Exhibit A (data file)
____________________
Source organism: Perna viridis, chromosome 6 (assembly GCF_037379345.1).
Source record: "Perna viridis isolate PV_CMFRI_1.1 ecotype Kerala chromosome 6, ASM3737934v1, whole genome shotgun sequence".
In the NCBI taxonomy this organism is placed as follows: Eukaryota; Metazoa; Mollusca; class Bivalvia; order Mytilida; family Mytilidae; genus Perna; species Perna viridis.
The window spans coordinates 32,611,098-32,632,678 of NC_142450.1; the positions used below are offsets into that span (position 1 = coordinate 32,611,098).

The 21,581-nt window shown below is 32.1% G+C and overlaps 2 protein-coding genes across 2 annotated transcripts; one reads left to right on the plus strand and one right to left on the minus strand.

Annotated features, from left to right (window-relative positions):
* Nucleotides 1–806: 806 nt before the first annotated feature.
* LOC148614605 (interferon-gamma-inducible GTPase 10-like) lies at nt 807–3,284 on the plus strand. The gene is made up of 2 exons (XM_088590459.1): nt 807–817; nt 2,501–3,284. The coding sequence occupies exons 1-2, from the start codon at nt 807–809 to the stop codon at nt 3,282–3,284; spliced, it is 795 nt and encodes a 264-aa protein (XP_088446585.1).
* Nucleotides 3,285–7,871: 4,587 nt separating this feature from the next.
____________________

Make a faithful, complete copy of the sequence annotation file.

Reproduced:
Source organism: Perna viridis, chromosome 6 (assembly GCF_037379345.1).
Source record: "Perna viridis isolate PV_CMFRI_1.1 ecotype Kerala chromosome 6, ASM3737934v1, whole genome shotgun sequence".
In the NCBI taxonomy this organism is placed as follows: Eukaryota; Metazoa; Mollusca; class Bivalvia; order Mytilida; family Mytilidae; genus Perna; species Perna viridis.
The window spans coordinates 32,611,098-32,632,678 of NC_142450.1; the positions used below are offsets into that span (position 1 = coordinate 32,611,098).

The 21,581-nt window shown below is 32.1% G+C and overlaps 2 protein-coding genes across 2 annotated transcripts; one reads left to right on the plus strand and one right to left on the minus strand.

Annotated features, from left to right (window-relative positions):
* Nucleotides 1–806: 806 nt before the first annotated feature.
* LOC148614605 (interferon-gamma-inducible GTPase 10-like) lies at nt 807–3,284 on the plus strand. The gene is made up of 2 exons (XM_088590459.1): nt 807–817; nt 2,501–3,284. The coding sequence occupies exons 1-2, from the start codon at nt 807–809 to the stop codon at nt 3,282–3,284; spliced, it is 795 nt and encodes a 264-aa protein (XP_088446585.1).
* Nucleotides 3,285–7,871: 4,587 nt separating this feature from the next.